This city bans cars every Sunday—and people love it

Spurred by environmental concerns, an experiment in Bogotá, Colombia, is spreading worldwide.

By Alma Guillermoprieto
photographs by Juan Cristóbal Cobo
Published 9 Apr 2019, 00:37 BST

It’s like falling in love all over again; every Sunday without fail, and holidays too, the inhabitants of the car-choked, noise-filled, stressed-out city of Bogotá, 8,660 feet up in the thin air of the Andes, get to feel that the city belongs to them, and not to the 1,600,000 suicidal private cars, 50,000 homicidal taxis, nine thousand gasping buses, and some half-million demented motorcycles that otherwise pack into the buzzing capital of Colombia.

The Ciclovía’s director, Bibiana Sarmiento, said that in a highly stratified society like Colombia’s one of the things she loves about the program is its egalitarian nature.

Photograph by Juan Cristóbal Cobo, National Geographic

The weekly miracle occurs at an event you could call the Peaceful Community Gathering on Wheels, but is actually named the Ciclovía, or Bicycle Way. Starting at seven in the morning and until two in the afternoon, vast stretches of the city’s principal avenues and highways are turned over to everyone looking to enjoy a bit of fresh air. All kinds of transportation are welcome—bicycles, roller skates, scooters, wheelchairs, skateboards—as long as they are not motor-driven.

A little over 75 miles (120 kilometers) of roadway are turned over to the Sunday Ciclovía and—just to get one last statistic out of the way—a slightly wobbly census shows that as many as one-and-a-half million Bogotanos come out on Sunday to bike or ride. The extremely lazy are free to stroll.

And eat. And dance. And people watch. Along the Séptima Norte stretch of the Ciclovía, which cuts through a narrow park in an upper class section of the city, flaneurs fill sidewalk cafes, their dogs parked below their chairs, baby strollers alongside. Nearby, a capoeira group rehearses, and a bit further several dozen tai chi students push the air gently away in this direction and that.

The Ciclovía has recreovia, or Fun Stops, along the way. At this particular one a killer salsa band sets up most Sundays, right after a Zumba instructor stops yelling loud enough to be heard three blocks away. For the aspirationally trim, fruit salad and orange juice are available for sale curbside. A cup of sliced green mango can be bought at a little mango-shaped cart across the way.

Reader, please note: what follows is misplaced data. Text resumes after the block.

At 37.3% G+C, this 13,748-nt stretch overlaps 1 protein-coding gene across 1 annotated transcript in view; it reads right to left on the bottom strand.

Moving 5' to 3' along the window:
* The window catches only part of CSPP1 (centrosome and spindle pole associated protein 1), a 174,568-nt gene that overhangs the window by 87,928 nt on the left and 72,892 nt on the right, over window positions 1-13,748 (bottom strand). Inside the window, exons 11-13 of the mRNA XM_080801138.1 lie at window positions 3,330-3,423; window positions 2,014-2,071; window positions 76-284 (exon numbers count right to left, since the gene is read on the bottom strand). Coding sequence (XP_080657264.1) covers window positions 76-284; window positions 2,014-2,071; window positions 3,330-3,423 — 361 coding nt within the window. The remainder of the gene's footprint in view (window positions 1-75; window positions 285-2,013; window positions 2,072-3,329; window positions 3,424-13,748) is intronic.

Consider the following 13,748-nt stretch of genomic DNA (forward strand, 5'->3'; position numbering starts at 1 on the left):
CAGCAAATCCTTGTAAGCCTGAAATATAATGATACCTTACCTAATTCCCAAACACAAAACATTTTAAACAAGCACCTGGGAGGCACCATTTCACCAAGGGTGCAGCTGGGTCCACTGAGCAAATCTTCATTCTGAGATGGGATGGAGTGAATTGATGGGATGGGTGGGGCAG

There's good people-watching at the Ciclovía.

“The most important thing is the social fabric that gets woven [among people who use] the Ciclovía,” said Bibiana Sarmiento, a young woman who started out as a skater and guardián for the Ciclovía fourteen years ago and now runs the whole program. Among the innovations her team is working on are free, twice-monthly bike lessons for all ages, and areas alongside the bike path where parents can read to their children.

“The Ciclovía is the moment when motor vehicles make way for human beings,” said Sarmiento. “Our objective is to make citizens take over the city’s public space.”

A bicycle built for two.

Birth of an idea

How is it that the capital of a poor country beset by fratricidal violence for long decades, sorely lacking in so many of the basic urban disciplines, came up with an idea that has been taken up by urbanists and forward-thinking politicians all over the world?

In 1976, drivers liked to park their cars straight across sidewalks that existed mostly in the wealthier parts of the city, and traffic lights were considered an encouragement to test how many red ones one could drive through. Even so, it was then that a group of prominent citizens—Bogotá was still the kind of city that had Prominent Citizens—lobbied for this unheard of thing, a Sunday bicycle path.

“Until then, bicycles were used by the pharmacy delivery boy,” Paul Bromberg said the other day. “But the Sunday path coincided with a new awareness of fitness and a boom in the social category called ‘youth,’ which cuts through all the social classes. The idea took off.”

Twenty years later, Bromberg was in charge of something called Citizen Culture, in the ground-breaking administration of Antanas Mockus, a mathematician of Lithuanian descent who, as mayor from 1995 to 1997 and then again from 2001 to 2003, focused on just what Bromberg’s job title says: creating a more informed and active citizenry through education and culture.